-Cartoon Network’s Adult Swim block continues to showcase great pieces in fifteen-minute segments, notably and currently adapting the Daily Show’s Rob Corddry’s viral web series Childrens Hospital to a 10:30 slot (which, for Adult Swim, is quite the headlining gig). Stocked with a massive revolving cast of great comic actors (the variety of which often pop up as scene stealers in what others may call “mainstream comedy” — i.e. Rob Heubel, Corddry himself, Megan Mullally, Ed Helms, etc.), Childrens Hospital is an absurd send-up of your ERs and Grey’s Anatomies which has featured storylines involving rapid aging disease, faked deaths, the “healing power of laughter” and butterfly semen.

Comedy Death-Ray Radio is the brainchild of former Mr. Show (don’t even get me started on the Mr. Show contribution to today’s comedy scene) writers Scott Aukerman and B.J. Porter, which started as a live evening weekly in an L.A. bar before moving to the infamous Upright Citizen’s Brigade Theatre and can be found weekly by podcast. The podcast, gamely hosted by Aukerman, features a solid rotation of guests (Maria Bamford, Thomas Lennon, Kristen Schaal, Andrew Daly and Jeff Garlin, among many, many others) and exists as a combination talk-show and extended series of improv exercises, the latter often delivered weekly by the great Paul F. Tompkins, who has portrayed — sometimes in segments as long as forty-five minutes — characters from Ice-T and Danny Glover to TLC’s “The Cake Boss” and Andrew Lloyd Webber.

The list could go on, prompting the question of whether “alt-comedy” (nope, not giving up the quotation marks) actually exists, or if this entire genre of comedy is — in a good way — becoming the norm. Sure, your average sixtysomething mom and pop isn’t going to begin DVRing Dino Stamatopoulos’ Frankenhole anytime soon, but they do have access to shows like 30 Rock, which could be called “alt-comedy” disguised as “mainstream Must-See TV” each week, and if Fey’s multi-award-winner still isn’t getting the audience it probably deserves, it’s not because the critics aren’t pointing the nation in its direction.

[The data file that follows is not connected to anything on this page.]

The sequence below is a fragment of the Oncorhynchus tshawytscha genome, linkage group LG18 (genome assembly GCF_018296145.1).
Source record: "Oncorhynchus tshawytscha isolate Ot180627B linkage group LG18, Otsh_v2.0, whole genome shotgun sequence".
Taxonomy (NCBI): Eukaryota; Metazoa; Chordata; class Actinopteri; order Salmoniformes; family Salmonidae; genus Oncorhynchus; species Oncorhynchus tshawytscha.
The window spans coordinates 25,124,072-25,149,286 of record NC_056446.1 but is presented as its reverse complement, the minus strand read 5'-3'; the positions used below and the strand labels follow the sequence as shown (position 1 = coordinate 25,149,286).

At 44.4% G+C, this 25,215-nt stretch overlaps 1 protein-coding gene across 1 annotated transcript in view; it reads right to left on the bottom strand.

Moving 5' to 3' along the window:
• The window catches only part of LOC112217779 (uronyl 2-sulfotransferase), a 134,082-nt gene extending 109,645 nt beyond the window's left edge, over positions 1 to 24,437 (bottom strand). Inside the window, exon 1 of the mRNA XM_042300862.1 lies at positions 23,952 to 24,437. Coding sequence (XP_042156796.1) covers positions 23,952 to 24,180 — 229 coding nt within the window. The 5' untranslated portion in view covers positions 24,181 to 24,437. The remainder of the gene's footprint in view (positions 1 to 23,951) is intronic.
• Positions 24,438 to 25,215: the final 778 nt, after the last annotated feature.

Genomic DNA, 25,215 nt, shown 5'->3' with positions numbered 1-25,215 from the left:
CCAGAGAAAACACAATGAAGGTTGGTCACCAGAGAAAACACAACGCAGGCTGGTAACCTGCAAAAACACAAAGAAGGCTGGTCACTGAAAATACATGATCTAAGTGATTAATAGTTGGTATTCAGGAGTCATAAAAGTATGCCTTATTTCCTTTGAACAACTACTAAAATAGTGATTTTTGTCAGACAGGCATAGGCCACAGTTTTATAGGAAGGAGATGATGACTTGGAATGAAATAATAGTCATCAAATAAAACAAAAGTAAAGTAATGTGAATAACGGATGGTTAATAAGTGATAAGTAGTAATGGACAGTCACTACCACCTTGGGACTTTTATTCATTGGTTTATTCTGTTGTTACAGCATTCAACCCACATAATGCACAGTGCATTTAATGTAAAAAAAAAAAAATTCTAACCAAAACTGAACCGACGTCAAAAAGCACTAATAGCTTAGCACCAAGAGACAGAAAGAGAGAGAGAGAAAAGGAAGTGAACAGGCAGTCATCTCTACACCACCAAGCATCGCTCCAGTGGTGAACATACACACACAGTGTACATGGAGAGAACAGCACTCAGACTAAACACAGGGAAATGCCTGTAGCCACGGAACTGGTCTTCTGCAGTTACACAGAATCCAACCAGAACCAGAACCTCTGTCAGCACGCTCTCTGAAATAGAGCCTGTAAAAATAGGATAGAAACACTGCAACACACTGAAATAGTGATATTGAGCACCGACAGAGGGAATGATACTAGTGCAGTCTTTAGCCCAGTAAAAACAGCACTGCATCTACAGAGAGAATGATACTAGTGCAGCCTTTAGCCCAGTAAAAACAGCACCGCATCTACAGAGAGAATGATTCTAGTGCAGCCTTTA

Comic Marc Maron dissects the nature of comedy each week on the podcast WTF with hard-working comics like Andy Kindler and Jimmy Pardo, and it’s worth noting that Maron — who himself has been around the block and knows his stuff — continually questions whether such a thing as “alt-comedy” exists. Maron does freely admit that a new type of scene seemed to emerge in the larger city comedy clubs in the mid-to-late 90’s, but he questions what terming a scene like that actually means. And he’s right to question it. It’s like “independent rock.” The Stone Roses would likely have a great deal of commercial success in 2010, but there may not have been a place for them yet in the Madchester movement of the late eighties. If shows like Mr. Show, The Mighty Boosh and Arrested Development paved the way for whatever you want to call the “alt-comedy movement” supposedly happening today, we’re all the better for it. Sure, it’s nice to keep things in their own separate niche, as if they belong to you and only you (and perhaps that’s where the purposeful outside-the-circle “alt-comedy” moniker is born), but what’s so wrong about that genre inching toward the mainstream? It’s a smarter brand of comedy, it’s more self-aware, it’s cleverly self-referential and each new entry seems to create a own fully creative universe of its own. And if more of America decides they like that kind of thing, can’t we call that progress?